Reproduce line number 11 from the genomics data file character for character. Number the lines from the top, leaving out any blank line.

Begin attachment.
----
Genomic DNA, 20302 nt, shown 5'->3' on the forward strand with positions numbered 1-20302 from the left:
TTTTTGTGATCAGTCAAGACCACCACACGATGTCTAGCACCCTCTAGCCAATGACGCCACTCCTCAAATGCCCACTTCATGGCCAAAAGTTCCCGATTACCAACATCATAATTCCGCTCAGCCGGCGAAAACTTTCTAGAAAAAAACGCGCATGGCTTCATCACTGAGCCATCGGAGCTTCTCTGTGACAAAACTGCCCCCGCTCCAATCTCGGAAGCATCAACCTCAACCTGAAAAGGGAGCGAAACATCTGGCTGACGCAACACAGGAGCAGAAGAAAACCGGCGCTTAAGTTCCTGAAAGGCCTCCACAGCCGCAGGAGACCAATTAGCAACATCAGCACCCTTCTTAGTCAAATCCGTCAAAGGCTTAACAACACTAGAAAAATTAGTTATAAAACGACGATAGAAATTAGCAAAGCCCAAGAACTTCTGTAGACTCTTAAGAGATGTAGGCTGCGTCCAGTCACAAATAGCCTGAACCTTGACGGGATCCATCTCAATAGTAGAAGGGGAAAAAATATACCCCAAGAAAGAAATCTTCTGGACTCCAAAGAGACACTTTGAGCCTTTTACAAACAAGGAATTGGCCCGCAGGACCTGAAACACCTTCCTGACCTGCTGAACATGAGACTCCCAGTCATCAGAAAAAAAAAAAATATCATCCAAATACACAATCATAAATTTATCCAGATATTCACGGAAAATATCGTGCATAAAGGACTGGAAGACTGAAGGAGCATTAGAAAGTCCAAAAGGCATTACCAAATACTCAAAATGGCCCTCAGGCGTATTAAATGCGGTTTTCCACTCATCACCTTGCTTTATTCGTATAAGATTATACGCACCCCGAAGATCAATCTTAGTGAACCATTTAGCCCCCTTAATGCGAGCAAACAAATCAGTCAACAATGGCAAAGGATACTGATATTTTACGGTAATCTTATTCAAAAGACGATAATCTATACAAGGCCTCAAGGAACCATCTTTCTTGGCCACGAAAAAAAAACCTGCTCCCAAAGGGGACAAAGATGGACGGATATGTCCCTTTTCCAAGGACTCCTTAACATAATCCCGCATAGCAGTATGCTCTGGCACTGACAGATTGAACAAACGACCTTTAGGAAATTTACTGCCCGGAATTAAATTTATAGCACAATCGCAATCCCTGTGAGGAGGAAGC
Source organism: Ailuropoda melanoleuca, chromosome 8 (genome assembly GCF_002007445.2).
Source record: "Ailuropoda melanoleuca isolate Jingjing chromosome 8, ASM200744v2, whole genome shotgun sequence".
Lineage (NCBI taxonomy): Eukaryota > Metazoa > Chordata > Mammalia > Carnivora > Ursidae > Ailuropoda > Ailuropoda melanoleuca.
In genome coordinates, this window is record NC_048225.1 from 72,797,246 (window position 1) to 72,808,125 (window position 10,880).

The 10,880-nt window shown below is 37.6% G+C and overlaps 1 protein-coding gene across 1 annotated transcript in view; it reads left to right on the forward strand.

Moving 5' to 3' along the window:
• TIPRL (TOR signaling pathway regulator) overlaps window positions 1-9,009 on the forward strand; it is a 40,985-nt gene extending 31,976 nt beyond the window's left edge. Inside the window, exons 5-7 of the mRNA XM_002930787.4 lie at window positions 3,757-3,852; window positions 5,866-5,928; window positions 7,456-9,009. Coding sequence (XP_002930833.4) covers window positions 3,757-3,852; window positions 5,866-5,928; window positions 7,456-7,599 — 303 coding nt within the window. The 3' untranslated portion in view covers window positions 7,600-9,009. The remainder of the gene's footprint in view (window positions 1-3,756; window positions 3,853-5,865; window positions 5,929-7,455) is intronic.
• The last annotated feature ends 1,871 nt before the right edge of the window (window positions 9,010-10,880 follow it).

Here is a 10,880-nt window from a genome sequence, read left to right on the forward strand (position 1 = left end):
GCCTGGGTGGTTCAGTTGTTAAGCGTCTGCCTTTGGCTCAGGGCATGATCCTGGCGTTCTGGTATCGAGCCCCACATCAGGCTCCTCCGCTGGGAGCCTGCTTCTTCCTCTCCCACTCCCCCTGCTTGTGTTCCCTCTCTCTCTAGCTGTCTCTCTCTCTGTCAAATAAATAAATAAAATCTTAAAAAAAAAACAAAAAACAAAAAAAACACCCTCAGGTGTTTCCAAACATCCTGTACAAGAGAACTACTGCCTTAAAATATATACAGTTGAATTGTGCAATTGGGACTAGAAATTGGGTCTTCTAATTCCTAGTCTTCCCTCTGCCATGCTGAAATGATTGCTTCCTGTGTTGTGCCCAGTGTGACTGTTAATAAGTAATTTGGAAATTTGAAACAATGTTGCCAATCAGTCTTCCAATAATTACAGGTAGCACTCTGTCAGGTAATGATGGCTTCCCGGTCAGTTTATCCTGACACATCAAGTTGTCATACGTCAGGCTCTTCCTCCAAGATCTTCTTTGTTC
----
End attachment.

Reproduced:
Here is a 10,880-nt window from a genome sequence, read left to right on the forward strand (position 1 = left end):